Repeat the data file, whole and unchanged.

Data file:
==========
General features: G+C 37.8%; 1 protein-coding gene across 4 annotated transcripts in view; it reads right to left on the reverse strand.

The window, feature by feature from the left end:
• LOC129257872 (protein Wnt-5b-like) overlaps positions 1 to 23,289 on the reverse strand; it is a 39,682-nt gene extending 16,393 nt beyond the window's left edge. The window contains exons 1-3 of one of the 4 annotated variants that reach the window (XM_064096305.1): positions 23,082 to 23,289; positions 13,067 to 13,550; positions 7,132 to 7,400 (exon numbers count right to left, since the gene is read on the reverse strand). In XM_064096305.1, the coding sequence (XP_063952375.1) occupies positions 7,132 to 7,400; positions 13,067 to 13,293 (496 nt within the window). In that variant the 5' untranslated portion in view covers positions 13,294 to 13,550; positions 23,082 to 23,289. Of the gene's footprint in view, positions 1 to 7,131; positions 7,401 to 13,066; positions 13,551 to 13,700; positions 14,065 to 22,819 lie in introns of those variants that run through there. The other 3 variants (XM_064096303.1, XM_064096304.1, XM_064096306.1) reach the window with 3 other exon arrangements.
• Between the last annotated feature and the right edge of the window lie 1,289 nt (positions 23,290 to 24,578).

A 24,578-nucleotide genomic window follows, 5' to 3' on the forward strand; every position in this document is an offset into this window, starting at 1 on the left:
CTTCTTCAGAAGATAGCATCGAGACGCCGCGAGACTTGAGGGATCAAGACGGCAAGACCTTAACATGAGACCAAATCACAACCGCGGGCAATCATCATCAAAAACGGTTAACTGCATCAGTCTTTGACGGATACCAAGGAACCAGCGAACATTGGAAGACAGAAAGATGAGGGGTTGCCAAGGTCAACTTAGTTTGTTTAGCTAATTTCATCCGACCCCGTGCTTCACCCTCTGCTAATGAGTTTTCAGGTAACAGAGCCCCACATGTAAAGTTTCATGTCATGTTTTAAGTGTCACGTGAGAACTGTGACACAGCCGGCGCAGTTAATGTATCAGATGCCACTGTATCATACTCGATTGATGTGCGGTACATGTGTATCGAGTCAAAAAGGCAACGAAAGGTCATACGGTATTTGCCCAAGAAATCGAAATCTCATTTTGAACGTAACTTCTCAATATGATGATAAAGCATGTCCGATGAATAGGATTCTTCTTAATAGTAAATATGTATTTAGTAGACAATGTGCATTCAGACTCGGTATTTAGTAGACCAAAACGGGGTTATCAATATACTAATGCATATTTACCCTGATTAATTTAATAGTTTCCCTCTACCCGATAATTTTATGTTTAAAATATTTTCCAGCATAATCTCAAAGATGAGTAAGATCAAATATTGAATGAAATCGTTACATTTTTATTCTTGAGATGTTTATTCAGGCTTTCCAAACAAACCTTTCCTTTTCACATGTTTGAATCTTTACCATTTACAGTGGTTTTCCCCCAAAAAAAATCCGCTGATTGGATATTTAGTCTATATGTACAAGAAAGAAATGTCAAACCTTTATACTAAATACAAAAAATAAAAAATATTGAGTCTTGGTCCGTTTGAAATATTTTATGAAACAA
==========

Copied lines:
General features: G+C 37.8%; 1 protein-coding gene across 4 annotated transcripts in view; it reads right to left on the reverse strand.

The window, feature by feature from the left end:
• LOC129257872 (protein Wnt-5b-like) overlaps positions 1 to 23,289 on the reverse strand; it is a 39,682-nt gene extending 16,393 nt beyond the window's left edge. The window contains exons 1-3 of one of the 4 annotated variants that reach the window (XM_064096305.1): positions 23,082 to 23,289; positions 13,067 to 13,550; positions 7,132 to 7,400 (exon numbers count right to left, since the gene is read on the reverse strand). In XM_064096305.1, the coding sequence (XP_063952375.1) occupies positions 7,132 to 7,400; positions 13,067 to 13,293 (496 nt within the window). In that variant the 5' untranslated portion in view covers positions 13,294 to 13,550; positions 23,082 to 23,289. Of the gene's footprint in view, positions 1 to 7,131; positions 7,401 to 13,066; positions 13,551 to 13,700; positions 14,065 to 22,819 lie in introns of those variants that run through there. The other 3 variants (XM_064096303.1, XM_064096304.1, XM_064096306.1) reach the window with 3 other exon arrangements.
• Between the last annotated feature and the right edge of the window lie 1,289 nt (positions 23,290 to 24,578).

A 24,578-nucleotide genomic window follows, 5' to 3' on the forward strand; every position in this document is an offset into this window, starting at 1 on the left:
CTTCTTCAGAAGATAGCATCGAGACGCCGCGAGACTTGAGGGATCAAGACGGCAAGACCTTAACATGAGACCAAATCACAACCGCGGGCAATCATCATCAAAAACGGTTAACTGCATCAGTCTTTGACGGATACCAAGGAACCAGCGAACATTGGAAGACAGAAAGATGAGGGGTTGCCAAGGTCAACTTAGTTTGTTTAGCTAATTTCATCCGACCCCGTGCTTCACCCTCTGCTAATGAGTTTTCAGGTAACAGAGCCCCACATGTAAAGTTTCATGTCATGTTTTAAGTGTCACGTGAGAACTGTGACACAGCCGGCGCAGTTAATGTATCAGATGCCACTGTATCATACTCGATTGATGTGCGGTACATGTGTATCGAGTCAAAAAGGCAACGAAAGGTCATACGGTATTTGCCCAAGAAATCGAAATCTCATTTTGAACGTAACTTCTCAATATGATGATAAAGCATGTCCGATGAATAGGATTCTTCTTAATAGTAAATATGTATTTAGTAGACAATGTGCATTCAGACTCGGTATTTAGTAGACCAAAACGGGGTTATCAATATACTAATGCATATTTACCCTGATTAATTTAATAGTTTCCCTCTACCCGATAATTTTATGTTTAAAATATTTTCCAGCATAATCTCAAAGATGAGTAAGATCAAATATTGAATGAAATCGTTACATTTTTATTCTTGAGATGTTTATTCAGGCTTTCCAAACAAACCTTTCCTTTTCACATGTTTGAATCTTTACCATTTACAGTGGTTTTCCCCCAAAAAAAATCCGCTGATTGGATATTTAGTCTATATGTACAAGAAAGAAATGTCAAACCTTTATACTAAATACAAAAAATAAAAAATATTGAGTCTTGGTCCGTTTGAAATATTTTATGAAACAA